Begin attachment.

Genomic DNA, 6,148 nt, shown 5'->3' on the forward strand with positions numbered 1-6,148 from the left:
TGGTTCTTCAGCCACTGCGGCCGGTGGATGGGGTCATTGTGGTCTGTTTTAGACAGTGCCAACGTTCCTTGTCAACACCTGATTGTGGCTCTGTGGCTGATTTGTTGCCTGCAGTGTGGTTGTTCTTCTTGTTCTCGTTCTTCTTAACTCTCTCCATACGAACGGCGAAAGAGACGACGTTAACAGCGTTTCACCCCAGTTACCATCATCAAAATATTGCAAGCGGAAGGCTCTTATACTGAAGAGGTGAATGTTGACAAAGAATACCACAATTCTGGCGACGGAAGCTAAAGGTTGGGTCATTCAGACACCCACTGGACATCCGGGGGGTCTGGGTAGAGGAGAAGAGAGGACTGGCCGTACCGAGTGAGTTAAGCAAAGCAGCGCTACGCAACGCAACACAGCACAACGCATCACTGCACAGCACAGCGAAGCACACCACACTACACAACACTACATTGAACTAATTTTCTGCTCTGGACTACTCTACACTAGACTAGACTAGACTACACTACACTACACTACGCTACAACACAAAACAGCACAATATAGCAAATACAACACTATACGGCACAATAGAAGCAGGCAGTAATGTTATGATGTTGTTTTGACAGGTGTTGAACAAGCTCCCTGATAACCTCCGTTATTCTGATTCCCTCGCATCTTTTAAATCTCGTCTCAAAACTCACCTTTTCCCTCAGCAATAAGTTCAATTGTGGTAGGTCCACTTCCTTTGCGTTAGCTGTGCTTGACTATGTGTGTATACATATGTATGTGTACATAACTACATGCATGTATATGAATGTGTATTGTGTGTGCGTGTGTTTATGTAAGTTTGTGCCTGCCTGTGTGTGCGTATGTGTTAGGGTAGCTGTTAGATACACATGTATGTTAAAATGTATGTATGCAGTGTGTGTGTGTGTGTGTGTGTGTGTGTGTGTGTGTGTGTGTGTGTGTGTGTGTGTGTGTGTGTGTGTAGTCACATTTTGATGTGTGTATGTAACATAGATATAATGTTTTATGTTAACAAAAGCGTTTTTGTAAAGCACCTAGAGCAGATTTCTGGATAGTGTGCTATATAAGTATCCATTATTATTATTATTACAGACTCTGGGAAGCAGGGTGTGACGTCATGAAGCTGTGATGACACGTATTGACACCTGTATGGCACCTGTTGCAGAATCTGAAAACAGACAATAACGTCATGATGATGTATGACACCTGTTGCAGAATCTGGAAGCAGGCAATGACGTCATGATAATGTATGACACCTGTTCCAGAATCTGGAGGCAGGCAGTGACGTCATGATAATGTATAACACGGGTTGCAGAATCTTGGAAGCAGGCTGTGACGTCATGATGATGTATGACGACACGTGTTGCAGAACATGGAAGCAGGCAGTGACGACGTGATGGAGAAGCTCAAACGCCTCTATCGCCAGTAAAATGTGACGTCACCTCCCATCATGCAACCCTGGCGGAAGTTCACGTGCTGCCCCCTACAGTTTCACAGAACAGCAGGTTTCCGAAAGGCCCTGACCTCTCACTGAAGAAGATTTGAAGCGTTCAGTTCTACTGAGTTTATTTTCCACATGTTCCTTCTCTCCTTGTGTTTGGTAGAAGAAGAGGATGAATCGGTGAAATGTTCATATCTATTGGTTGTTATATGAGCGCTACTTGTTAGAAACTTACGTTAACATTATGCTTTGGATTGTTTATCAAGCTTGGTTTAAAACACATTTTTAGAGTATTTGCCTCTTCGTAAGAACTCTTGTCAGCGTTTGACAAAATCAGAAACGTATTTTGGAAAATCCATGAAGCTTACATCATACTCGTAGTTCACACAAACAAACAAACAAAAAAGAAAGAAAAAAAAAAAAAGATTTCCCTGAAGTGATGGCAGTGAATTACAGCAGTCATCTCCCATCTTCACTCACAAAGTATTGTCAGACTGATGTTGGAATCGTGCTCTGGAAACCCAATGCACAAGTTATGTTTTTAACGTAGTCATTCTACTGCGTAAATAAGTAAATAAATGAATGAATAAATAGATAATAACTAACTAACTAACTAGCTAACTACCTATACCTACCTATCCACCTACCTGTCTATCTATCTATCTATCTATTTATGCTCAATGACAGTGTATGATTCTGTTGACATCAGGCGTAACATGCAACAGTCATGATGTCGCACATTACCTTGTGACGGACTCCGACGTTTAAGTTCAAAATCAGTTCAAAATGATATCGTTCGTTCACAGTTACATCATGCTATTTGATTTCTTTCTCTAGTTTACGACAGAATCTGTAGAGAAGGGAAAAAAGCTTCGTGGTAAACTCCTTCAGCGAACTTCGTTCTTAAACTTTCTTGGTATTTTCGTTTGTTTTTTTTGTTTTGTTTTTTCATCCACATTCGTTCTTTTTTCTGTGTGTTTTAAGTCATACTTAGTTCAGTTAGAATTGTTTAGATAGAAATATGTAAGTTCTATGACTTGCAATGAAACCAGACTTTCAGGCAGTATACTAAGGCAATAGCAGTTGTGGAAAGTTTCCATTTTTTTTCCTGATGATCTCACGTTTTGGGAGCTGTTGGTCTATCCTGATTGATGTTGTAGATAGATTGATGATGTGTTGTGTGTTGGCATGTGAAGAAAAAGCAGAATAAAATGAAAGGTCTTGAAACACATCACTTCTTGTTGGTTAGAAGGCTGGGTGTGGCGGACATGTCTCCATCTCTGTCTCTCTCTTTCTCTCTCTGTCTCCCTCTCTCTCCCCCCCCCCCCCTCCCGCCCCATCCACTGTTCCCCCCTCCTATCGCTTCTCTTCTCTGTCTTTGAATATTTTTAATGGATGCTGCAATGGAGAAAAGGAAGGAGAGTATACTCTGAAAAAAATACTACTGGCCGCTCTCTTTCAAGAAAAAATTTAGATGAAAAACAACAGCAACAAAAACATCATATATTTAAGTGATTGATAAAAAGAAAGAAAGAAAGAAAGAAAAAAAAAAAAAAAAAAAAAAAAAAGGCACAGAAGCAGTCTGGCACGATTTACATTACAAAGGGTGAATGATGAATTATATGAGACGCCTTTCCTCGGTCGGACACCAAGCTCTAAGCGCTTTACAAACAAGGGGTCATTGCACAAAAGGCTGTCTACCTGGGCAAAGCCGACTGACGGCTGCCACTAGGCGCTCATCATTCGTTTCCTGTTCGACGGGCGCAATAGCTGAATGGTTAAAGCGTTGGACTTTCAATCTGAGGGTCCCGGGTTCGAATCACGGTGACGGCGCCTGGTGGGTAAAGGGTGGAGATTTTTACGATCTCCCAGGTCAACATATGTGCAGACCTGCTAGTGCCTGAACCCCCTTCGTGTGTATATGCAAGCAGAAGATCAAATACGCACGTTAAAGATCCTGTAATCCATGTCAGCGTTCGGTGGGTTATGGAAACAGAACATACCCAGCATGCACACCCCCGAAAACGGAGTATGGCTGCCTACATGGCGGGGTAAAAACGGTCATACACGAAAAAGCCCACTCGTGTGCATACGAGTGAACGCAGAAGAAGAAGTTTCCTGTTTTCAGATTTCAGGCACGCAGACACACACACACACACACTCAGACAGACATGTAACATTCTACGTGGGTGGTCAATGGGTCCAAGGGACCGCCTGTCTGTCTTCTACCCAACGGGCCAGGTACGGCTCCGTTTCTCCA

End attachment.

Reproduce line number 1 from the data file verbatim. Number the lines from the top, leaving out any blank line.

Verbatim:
Genomic DNA, 6,148 nt, shown 5'->3' on the forward strand with positions numbered 1-6,148 from the left: